Emily of Wheels on the Bus sent out an unusual plea, having recently gone to see Puppetolio, an LA-area puppet theater that is closing its doors this weekend unless they manage to…um…pull a few strings:

If you know anyone who lives in L.A., anyone in the media, anyone who loves puppets, anyone who reads blogs, anyone who cares about the arts, then you know someone who will find this of interest and might be able to help.

I’m not around L.A., but I do care about the arts, and children’s entertainment, and I hate to see such a time-honored tradition dying out. So, if you can, go see what Emily has to say. And if you can, pull a few strings to help out the puppeteer in his plight.

But first, I’m putting on ashow of my own with this ThThTh¹ list o’ puppets.

  • Punch and Judy: traditional English puppet theatre, typically performed in a booth-type stage.
  • Pinocchio: a famous wooden puppet of fiction and film who comes to life.
  • punch-bw-puppet

  • Muppets: a range of mostly cloth and plush puppets, originally created by Jim Henson.
  • puppet: an expression for a person or entity whose actions are covertly dictated by some other person or entity. Political figures are sometimes disparagingly called puppets.
  • the_godfather

  • The Godfather: The poster for the 1972 movie shows a hand holding the string controls for a marionette, alluding to the “puppet master” status of a mafia boss
  • “The Lonely Goatherd”: A scene from The Sound of Music (1965) in which an elaborate puppet show is performed
  • “Puppet Man”: A song performed (separately http://www.songfacts.com/detail.php?id=12771 ) in the early 1970s by The 5th Dimension Tom Jones. Here’s the Tom Jones version:

    Baby, Baby, I’m your sweet pet
    I’m just your personal marionette
    Wind me up and let me go
    Don’t you know I’m a one man show?
    Raise your finger and I’ll perform
    I’ll crack a jack till’ the crack a dawn
    If you wanna see me do my thing, baby pull my string

  • “Puppets”: a song by Depeche Mode from their first album, Speak and Spell. (YouTube vid)

    And I don’t think you understand
    What I’m trying to say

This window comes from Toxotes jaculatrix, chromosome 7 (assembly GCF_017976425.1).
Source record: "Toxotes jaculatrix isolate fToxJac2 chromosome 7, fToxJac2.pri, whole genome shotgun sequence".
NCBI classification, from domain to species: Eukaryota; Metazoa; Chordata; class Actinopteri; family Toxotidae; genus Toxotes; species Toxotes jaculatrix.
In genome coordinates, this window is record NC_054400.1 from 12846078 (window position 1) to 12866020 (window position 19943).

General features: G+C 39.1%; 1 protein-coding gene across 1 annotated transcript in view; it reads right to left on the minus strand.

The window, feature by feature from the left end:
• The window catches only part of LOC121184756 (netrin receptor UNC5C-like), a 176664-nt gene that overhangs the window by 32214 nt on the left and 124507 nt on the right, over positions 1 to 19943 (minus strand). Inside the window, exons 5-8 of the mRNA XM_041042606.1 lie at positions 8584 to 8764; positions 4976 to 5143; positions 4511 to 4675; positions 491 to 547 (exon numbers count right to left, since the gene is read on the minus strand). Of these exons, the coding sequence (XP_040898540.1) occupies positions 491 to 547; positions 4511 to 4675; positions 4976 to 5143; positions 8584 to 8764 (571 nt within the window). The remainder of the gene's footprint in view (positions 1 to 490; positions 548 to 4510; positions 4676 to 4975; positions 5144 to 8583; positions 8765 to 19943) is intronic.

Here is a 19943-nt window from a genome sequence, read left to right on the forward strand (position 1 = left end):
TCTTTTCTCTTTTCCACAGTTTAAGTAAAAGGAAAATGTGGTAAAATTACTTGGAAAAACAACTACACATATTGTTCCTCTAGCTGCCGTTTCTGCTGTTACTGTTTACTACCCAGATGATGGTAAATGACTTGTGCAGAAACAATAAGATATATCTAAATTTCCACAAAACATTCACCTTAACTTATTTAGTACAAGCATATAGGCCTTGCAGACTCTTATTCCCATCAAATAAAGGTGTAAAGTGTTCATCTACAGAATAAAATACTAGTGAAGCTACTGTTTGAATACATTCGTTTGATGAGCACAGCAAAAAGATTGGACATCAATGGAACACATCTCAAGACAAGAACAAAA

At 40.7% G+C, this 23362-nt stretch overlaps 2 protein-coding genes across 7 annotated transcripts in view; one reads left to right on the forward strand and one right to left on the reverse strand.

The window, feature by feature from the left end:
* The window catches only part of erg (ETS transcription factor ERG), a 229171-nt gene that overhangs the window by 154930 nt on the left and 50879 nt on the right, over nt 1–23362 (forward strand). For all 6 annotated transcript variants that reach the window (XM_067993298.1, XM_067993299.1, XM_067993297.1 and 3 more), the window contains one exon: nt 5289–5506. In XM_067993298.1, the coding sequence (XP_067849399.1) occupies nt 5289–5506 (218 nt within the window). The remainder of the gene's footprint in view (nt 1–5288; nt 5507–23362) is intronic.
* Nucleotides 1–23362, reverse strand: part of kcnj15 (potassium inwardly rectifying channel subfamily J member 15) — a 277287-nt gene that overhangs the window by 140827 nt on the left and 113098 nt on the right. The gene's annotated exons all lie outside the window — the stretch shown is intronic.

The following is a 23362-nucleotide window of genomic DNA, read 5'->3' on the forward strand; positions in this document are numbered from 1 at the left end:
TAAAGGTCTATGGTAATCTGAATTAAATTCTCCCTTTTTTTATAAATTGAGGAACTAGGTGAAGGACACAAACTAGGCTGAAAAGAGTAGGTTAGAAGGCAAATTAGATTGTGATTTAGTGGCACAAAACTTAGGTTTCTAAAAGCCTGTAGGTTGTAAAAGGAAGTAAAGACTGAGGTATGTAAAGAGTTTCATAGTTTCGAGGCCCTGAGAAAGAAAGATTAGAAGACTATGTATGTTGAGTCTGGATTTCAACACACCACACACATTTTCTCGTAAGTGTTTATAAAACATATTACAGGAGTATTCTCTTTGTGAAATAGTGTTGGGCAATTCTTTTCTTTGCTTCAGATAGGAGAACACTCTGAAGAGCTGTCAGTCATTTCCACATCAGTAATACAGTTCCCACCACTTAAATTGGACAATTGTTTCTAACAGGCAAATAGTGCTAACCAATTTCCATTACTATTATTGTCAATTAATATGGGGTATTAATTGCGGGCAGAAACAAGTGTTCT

I’ll be your operator baby
    I’m in control

  • The Scottish Falsetto Sock Puppet Theatre: What can I say? They are sock puppets. Who sing in falsetto voices. With Scottish accents. Watch their latest video, “Back in E.D.I.N. BRAW“:
  • Lamb Chop: a sheep sock puppet operated by comedian Shari Lewis.
  • Bob from the TV show Soap.
    A ventriloquist’s dummy operated by Chuck, but a character in his own right. (Watch a scene with Bob here)
  • Mr. Hat: Mr. Garrison’s puppet from the show South Park
  • The Puppet Show: an episode from Buffy the Vampire Slayer involving a ventriloquist’s dummy.
  • Puppetmaster (1989) A horror movie with puppets that come to life.
  • Being John Malkovich (1999) John Cusack plays a puppeteer, and puppeteering features prominently in the plot. The movie also boasts a gigantic Emily Dickinson marionette.

——-

¹ It’s been a while since I put up my last Themed Things Thursday² post. (Has it really not been since April? Craziness. I’ve drafted probably a good dozen or so lists, but haven’t quite gotten any together and ready to post.)

² Yes, I know it’s Friday. Don’t quibble with me. I’m tired.

Image sources: Godfather poster, Punch puppet, Pinnochio from Ginn and Company The Common School Catalogue (Boston: Ginn & Company Publishers, 1906) 40 via etc and puppet show from Harper’s New Monthly Magazine (New York: Harper and Brothers Publshers, 1871) XLII:831 via etc.